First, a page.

As for the vitamin E (Jamieson), I did not know it was a vasodilator. The reason I take it is that after the 5 disaterous IPLs which left my skin damaged and dry (lines and dints) and then moved into menopause which dried it even further, I read that it was a good skin moisturizer (from the inside). I was so distraught from the results of the IPL that I started taking taking Cymbalta (anti-depressant) and Clonazapam (anti-anxiety). While I am trying to come to terms with the damage, I find myself hiding my face behind glasses and hair (no longer behind ears). The daily burden of stress is so hard.

    I will stop the vitamin E and see if I notice any difference.

    I would be willing to try the niacinamide. Can you recommend what you use?

    I cannot put ANY topicals on my face. My skin is far too sensitive. I continue with IPL on my nose only to help reduce the vasculature. Even that is not helping much. It is unfortunate that I cannot do regular IPL sessions because it really did help to desensitize my skin.

    Thank you Mistica for all of your help. I truly appreciate it.

    Wendy

  4. #24
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    Default

    HI Wendy, I second Mistica's recommendation re: niacinamide. My new derm actually prescribed it. I've been taking 500 mg 2x day for the last few weeks. It's definitely helped me. That and the quercetin/bromelain are my two main supplements. Some vit C, zinc and magnesium but not daily for those.

    I definitely re-recommend the quercetain/bromelain as Queta had your same symptoms. Her swollen nose and cheeks were greatly helped with it. If you look at the other rosacea discussion site - Rosacea Support - there are folks there in addition to here whose swelling improved with quercetin. It may be that you weren't taking a high enough dose or taking it for long enough to test it properly.

    Both niacinamide and quercetin have health benefits beyond our rosacea - so their good supplements to take.

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    Default

    I recently found out that I have an MTHFR mutation, which means I need to take a methylated form of folic acid because my body cannot perform the necessary methylation. I read that sometimes when people take the methylated vitamins, they start feeling poorly because their body is not used to them but that they can break the methyl pathway quickly if this happens by taking niacin and feel better. I assume, possibly incorrectly because I have no idea about the chemistry of these pathways, that the same would be true of taking niacinamide. I had previously considered taking niacinamide but now that I know it might break methylation pathways, it would seem it would be a bad thing for someone with MTHFR mutation to take unless the scenario I describe above occurs. Can Mistica or anyone comment on this? Even my doctor did not have any answer to this question.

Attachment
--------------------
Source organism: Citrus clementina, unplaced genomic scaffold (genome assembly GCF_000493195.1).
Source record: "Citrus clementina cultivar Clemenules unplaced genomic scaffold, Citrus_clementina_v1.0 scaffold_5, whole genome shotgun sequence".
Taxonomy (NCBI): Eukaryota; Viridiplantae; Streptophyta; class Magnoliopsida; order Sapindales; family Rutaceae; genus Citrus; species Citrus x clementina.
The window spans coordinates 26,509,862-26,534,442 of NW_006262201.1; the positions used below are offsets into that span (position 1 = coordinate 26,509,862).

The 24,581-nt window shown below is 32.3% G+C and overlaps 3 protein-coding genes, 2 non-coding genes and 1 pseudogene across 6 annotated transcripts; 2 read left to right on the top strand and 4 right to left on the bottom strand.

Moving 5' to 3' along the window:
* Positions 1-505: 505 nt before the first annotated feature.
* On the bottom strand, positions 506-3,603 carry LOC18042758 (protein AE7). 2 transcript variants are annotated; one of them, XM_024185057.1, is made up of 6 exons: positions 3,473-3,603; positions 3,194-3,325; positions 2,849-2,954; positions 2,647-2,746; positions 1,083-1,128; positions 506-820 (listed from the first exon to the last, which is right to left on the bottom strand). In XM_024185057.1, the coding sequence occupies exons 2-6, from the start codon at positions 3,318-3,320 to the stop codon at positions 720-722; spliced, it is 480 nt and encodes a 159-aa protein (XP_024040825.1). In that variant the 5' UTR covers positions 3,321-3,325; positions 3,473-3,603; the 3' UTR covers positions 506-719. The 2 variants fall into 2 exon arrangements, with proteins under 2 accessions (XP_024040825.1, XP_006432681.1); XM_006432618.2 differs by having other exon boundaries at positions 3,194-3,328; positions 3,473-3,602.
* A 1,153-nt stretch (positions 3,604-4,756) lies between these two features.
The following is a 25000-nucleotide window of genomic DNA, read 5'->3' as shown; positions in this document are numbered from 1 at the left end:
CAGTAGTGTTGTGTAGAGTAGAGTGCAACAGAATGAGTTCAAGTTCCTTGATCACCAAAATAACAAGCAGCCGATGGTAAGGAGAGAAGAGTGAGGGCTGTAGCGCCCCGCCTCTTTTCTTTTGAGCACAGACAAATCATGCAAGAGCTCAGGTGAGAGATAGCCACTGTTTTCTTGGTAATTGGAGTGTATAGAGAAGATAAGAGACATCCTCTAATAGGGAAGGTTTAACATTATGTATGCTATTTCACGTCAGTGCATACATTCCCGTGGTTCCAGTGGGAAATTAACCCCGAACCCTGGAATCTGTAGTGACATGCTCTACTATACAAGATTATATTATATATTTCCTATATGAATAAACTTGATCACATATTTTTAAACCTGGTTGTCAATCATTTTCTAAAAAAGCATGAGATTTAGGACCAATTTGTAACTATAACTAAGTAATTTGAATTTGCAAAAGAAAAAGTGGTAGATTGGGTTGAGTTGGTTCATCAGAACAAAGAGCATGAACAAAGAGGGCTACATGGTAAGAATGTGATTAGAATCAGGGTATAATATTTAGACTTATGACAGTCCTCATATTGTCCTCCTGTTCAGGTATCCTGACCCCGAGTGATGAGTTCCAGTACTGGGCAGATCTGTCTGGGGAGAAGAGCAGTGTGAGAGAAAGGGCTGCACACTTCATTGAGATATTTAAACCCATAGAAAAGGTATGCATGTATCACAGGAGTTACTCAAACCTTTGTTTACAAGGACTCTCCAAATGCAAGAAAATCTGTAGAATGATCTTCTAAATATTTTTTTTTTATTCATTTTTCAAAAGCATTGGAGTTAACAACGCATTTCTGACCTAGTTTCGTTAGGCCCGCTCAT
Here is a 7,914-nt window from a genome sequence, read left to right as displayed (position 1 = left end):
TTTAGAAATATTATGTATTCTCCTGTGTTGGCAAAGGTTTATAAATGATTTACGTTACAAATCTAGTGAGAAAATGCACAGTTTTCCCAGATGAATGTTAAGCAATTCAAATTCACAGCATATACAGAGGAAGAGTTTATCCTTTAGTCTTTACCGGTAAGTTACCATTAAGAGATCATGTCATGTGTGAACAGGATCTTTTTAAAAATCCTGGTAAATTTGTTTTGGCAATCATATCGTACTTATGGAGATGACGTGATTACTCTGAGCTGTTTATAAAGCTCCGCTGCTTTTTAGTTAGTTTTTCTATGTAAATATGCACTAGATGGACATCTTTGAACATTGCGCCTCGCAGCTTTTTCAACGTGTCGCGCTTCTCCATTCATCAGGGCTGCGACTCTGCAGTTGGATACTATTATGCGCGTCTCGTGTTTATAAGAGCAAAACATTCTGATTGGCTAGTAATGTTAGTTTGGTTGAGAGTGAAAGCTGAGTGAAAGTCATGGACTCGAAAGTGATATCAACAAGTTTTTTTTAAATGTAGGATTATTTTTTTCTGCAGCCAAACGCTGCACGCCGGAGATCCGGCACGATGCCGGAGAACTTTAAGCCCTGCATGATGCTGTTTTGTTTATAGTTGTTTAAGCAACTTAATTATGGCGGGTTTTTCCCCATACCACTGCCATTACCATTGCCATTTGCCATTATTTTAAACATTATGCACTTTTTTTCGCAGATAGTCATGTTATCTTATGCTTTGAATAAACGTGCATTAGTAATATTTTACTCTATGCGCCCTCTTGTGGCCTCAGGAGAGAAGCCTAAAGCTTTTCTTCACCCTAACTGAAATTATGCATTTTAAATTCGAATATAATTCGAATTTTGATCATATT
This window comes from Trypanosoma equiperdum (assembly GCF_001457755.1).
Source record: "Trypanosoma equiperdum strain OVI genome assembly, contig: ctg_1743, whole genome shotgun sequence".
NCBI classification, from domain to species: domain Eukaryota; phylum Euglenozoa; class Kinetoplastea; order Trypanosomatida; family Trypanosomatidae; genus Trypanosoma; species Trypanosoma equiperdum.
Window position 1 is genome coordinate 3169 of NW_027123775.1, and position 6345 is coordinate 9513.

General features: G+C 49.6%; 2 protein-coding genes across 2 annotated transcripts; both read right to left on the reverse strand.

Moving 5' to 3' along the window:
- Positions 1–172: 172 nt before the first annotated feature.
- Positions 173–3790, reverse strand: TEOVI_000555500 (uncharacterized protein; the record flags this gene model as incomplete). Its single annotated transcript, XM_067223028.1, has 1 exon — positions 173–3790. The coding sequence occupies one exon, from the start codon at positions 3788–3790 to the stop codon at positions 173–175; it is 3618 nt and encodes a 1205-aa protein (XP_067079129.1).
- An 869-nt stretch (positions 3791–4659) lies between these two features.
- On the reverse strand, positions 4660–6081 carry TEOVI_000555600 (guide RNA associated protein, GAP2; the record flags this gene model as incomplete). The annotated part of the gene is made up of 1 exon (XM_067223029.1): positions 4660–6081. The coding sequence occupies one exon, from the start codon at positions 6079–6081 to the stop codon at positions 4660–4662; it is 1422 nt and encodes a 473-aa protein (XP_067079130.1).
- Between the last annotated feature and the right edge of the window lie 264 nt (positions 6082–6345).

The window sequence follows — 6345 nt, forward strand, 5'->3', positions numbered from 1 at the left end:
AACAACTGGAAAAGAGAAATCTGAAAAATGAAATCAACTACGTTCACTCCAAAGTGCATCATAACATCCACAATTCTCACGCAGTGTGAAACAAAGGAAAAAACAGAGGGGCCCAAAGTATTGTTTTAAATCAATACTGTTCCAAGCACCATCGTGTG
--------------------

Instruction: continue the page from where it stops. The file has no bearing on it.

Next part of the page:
6. #26
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    Default Rebound flushing from Cromolyn?

    Quote Originally Posted by buratino29 View Post
    Unfortunately, I think all those remedies mentioned, might prove scientific concept rather than have any beneficial and realistic effect on rosacea.
    I have tried cromolyn sodium before. It has very little impact, maybe 10% of what brimonidine achieves. But has nearly as good rebound flushing as brimonidine. That said, liquid concentration and duration of treatment might amend results.
    I really doubt, any of those substances will ever come to significantly improve red face.
    Hey buratino29, I know this post is quite old but Iím interested in trying Cromolyn for subtype 1, but after reading your post about rebound flushing I'm apprehensive about trying it. Can I ask which form of the medication you tried, was it topical eye-drops? I understand you found the rebound-effect almost as bad as brimonidine. Do you think it made your situation worse in the long-run after using Cromolyn?

  7. #27
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    Quote Originally Posted by Brooks View Post
    Hey buratino29, I know this post is quite old but Iím interested in trying Cromolyn for subtype 1, but after reading your post about rebound flushing I'm apprehensive about trying it. Can I ask which form of the medication you tried, was it topical eye-drops? I understand you found the rebound-effect almost as bad as brimonidine. Do you think it made your situation worse in the long-run after using Cromolyn?
    Hi Brooks,
    As far as I remember, I used cromolyn sodium in form of eye drops. Although there was some improvement initially, in the end it was not significant. It did nothing for flushing (cold/warm) temperature impact. It does slightly brighten face up but it did nothing for flushing. So, perhaps it wasnít flushing due to cromolyn sodium but rather to my normal rosacea pathway.
    Even if you experience rebound flushing after cromolyn sodium, as soon as you stop it, it will go.
    If you had not tried Mirvaso, I recommend you to try it. So far it is the only medicine that does a miracle. Unfortunately in my case rebound flushing. But you never know. Some people are fine.
    I hope it will help.